War of the Rebellion: Serial 020 Page 0347 Chapter XXVI. CORRESPONDENCE, ETC.- UNION.

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be given. In the evening, however, the storm became so severe that I should have countermanded the expedition had it not been that this morning was the last one on which the tide would serve. The party started at 1.30 a. m., but owing to the darkness and the storm they lost their way and made such slow progress that they had proceeded no farther than the Jones Island Battery when the morning broke. The officer in charge of course then abandoned the attempt. In two or three days the evening tide will serve and I shall renew the attempt.

The two gunboats have been together at the Cooper River, and yesterday, as I learn, shelled the woods beyond it, where there was a large fire. Whether this fire was of buildings or woods I have not learned. It has occurred to me that a good impression would be made if one of the gunboats were to push up the river and commence openly sounding out the channel, placing conspicuous buoys to indicate it, I shall endeavor to communicate with Captain Law and make the suggestion to him.

Seven companies of the Forty-eighth New York Volunteers have arrived here to-day. In a latter which I received from you, dated the 23rd instant, I was direct to order Colonel Perry to leave one company of his regiment at Daufuskie and cover certain points named with pickets. Colonel Perry has received directly from headquarters orders to leave three companies at daufuskie until the stores are removed and then send them to Pulaski. Am I to understand that when the stores are removed no troops whatever will be upon the island?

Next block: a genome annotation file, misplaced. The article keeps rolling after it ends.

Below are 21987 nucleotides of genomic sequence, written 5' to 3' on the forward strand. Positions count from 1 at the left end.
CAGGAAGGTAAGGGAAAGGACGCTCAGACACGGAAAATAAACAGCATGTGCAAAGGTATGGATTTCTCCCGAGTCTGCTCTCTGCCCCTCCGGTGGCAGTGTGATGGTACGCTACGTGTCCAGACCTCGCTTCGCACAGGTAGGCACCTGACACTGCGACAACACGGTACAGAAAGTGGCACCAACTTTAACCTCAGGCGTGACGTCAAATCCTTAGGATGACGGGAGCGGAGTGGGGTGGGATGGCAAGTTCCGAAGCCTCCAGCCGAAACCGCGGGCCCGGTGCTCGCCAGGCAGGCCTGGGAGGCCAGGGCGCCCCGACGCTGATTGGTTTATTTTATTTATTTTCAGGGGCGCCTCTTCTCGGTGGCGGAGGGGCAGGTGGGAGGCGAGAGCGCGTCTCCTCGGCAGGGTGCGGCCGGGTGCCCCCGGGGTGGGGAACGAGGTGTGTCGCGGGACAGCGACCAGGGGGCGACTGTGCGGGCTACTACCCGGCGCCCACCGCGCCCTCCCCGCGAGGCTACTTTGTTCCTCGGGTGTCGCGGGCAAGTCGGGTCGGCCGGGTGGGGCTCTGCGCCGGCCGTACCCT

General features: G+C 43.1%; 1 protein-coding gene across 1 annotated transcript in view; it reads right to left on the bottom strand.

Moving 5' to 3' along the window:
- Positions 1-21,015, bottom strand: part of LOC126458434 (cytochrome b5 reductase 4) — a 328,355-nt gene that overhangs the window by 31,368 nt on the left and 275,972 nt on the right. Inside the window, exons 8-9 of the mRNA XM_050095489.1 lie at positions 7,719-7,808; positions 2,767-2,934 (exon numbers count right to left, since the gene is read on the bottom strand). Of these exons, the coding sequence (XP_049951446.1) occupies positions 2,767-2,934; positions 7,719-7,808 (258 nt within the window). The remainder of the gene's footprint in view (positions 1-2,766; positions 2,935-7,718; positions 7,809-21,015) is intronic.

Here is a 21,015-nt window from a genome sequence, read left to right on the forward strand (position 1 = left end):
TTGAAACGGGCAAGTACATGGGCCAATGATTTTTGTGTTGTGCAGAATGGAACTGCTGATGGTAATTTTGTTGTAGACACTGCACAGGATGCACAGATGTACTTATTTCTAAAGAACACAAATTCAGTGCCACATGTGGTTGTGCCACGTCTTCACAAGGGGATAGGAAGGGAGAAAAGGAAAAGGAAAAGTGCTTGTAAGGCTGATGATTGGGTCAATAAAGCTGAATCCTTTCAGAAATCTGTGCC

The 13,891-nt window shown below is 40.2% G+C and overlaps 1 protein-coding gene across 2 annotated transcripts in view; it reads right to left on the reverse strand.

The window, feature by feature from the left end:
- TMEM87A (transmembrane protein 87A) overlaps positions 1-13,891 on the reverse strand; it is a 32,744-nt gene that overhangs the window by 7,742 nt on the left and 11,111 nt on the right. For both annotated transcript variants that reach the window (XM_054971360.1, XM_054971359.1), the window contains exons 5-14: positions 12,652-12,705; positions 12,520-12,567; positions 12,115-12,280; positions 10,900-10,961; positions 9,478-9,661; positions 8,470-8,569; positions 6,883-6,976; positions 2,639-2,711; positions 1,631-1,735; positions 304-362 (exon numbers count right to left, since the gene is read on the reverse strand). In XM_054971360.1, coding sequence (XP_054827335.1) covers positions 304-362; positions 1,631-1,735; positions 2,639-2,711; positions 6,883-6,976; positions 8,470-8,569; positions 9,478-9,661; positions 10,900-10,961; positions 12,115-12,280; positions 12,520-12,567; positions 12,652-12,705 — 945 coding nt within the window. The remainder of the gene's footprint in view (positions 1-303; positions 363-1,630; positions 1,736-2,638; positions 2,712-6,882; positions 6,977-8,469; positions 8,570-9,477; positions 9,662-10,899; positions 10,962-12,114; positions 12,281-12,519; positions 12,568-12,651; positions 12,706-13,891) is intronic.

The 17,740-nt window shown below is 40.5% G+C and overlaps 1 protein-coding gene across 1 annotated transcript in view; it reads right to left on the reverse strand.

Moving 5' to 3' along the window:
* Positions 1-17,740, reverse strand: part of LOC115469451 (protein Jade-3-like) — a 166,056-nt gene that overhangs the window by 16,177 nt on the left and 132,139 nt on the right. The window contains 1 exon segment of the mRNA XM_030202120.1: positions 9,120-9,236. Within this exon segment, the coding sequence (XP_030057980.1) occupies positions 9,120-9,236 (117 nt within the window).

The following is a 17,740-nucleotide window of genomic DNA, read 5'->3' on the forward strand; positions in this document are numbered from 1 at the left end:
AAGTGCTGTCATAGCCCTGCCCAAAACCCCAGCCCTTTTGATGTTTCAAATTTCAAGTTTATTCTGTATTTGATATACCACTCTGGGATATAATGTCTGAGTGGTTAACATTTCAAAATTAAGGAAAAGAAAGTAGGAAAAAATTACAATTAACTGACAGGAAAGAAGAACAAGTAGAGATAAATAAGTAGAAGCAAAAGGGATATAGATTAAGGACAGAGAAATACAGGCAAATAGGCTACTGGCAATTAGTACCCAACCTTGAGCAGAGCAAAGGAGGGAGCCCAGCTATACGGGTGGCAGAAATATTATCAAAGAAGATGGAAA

In the orders for moving the Seventh Connecticut and Forty-sixth New York Volunteers it is directed that they shall leave their heavy baggage at their present camps until it can be sent for. Is the term heavy baggage to include tents? I suppose of course that it is to include horses, wagons quartermaster's stores, and all subsistence, except, say, two days' cooked and three days' uncooked rations.

I desire to call the attention of the general commanding to the disposition to be mad of the sick. The Forty-eighth New York have a considerable sick list and but one surgeon, so that with his own people and the sick prisoners on his hands he would be unable to give any attention to the sick of the Seventh Connecticut should they be left behind here. The Seventh has two surgeons, but as they are to go into active service they certainly would need both. The Forty-sixth New York will be in the same situation or worse, for there will be no surgeons left on Tybee after they leave.

Should not the seriously sick men of both these regiments be sent to the general hospital? There are a considerable number of men who are not sick enough to send to the hospital, and yet would be only a clog if their regiment take the field. I ask to be directed in regard to them.

I have the honor to be, very respectfully, your obedient servant,




Hilton Head, Port Royal, S. C., May 31, 1862.

Honorable E. M. STANTON,

Secretary of War:

SIR: The Navy have entered Winyaw Bay and have command of Georgetown. On the Santee, Great Pee Dee, Waccamaw, and Black